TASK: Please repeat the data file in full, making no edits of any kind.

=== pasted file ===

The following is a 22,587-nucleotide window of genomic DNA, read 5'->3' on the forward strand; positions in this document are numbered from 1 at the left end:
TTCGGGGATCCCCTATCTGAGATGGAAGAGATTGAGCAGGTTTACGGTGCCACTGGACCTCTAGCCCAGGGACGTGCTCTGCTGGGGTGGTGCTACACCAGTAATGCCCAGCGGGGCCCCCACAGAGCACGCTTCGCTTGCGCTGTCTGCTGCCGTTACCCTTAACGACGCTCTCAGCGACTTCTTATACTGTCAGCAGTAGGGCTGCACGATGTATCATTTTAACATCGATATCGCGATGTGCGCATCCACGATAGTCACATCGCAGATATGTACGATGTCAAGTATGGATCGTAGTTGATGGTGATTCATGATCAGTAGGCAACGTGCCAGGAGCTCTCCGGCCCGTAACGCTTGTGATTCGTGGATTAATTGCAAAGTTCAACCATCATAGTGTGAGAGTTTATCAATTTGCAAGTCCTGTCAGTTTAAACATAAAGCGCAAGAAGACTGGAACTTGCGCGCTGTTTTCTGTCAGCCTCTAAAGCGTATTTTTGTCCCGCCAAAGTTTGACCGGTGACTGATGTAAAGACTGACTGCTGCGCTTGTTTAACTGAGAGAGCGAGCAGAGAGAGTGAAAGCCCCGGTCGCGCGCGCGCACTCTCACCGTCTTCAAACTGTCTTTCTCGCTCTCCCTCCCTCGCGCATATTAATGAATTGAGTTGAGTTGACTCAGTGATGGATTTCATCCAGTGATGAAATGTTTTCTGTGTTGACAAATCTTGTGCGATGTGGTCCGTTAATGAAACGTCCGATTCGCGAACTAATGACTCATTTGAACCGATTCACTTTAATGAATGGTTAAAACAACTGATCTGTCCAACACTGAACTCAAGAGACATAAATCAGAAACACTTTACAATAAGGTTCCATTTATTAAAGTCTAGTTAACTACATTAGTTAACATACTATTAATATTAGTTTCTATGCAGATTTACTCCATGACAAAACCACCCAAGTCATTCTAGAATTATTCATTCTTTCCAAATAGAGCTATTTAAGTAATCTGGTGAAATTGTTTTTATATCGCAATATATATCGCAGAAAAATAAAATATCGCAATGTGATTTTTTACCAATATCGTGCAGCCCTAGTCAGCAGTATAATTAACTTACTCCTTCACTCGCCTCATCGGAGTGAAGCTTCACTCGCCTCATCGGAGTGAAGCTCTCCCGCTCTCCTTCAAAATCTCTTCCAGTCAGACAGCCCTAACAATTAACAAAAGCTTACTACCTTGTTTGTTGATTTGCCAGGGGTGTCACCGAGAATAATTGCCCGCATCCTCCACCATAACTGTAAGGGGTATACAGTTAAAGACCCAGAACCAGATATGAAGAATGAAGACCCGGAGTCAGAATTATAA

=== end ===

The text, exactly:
The following is a 22,587-nucleotide window of genomic DNA, read 5'->3' on the forward strand; positions in this document are numbered from 1 at the left end:
TTCGGGGATCCCCTATCTGAGATGGAAGAGATTGAGCAGGTTTACGGTGCCACTGGACCTCTAGCCCAGGGACGTGCTCTGCTGGGGTGGTGCTACACCAGTAATGCCCAGCGGGGCCCCCACAGAGCACGCTTCGCTTGCGCTGTCTGCTGCCGTTACCCTTAACGACGCTCTCAGCGACTTCTTATACTGTCAGCAGTAGGGCTGCACGATGTATCATTTTAACATCGATATCGCGATGTGCGCATCCACGATAGTCACATCGCAGATATGTACGATGTCAAGTATGGATCGTAGTTGATGGTGATTCATGATCAGTAGGCAACGTGCCAGGAGCTCTCCGGCCCGTAACGCTTGTGATTCGTGGATTAATTGCAAAGTTCAACCATCATAGTGTGAGAGTTTATCAATTTGCAAGTCCTGTCAGTTTAAACATAAAGCGCAAGAAGACTGGAACTTGCGCGCTGTTTTCTGTCAGCCTCTAAAGCGTATTTTTGTCCCGCCAAAGTTTGACCGGTGACTGATGTAAAGACTGACTGCTGCGCTTGTTTAACTGAGAGAGCGAGCAGAGAGAGTGAAAGCCCCGGTCGCGCGCGCGCACTCTCACCGTCTTCAAACTGTCTTTCTCGCTCTCCCTCCCTCGCGCATATTAATGAATTGAGTTGAGTTGACTCAGTGATGGATTTCATCCAGTGATGAAATGTTTTCTGTGTTGACAAATCTTGTGCGATGTGGTCCGTTAATGAAACGTCCGATTCGCGAACTAATGACTCATTTGAACCGATTCACTTTAATGAATGGTTAAAACAACTGATCTGTCCAACACTGAACTCAAGAGACATAAATCAGAAACACTTTACAATAAGGTTCCATTTATTAAAGTCTAGTTAACTACATTAGTTAACATACTATTAATATTAGTTTCTATGCAGATTTACTCCATGACAAAACCACCCAAGTCATTCTAGAATTATTCATTCTTTCCAAATAGAGCTATTTAAGTAATCTGGTGAAATTGTTTTTATATCGCAATATATATCGCAGAAAAATAAAATATCGCAATGTGATTTTTTACCAATATCGTGCAGCCCTAGTCAGCAGTATAATTAACTTACTCCTTCACTCGCCTCATCGGAGTGAAGCTTCACTCGCCTCATCGGAGTGAAGCTCTCCCGCTCTCCTTCAAAATCTCTTCCAGTCAGACAGCCCTAACAATTAACAAAAGCTTACTACCTTGTTTGTTGATTTGCCAGGGGTGTCACCGAGAATAATTGCCCGCATCCTCCACCATAACTGTAAGGGGTATACAGTTAAAGACCCAGAACCAGATATGAAGAATGAAGACCCGGAGTCAGAATTATAA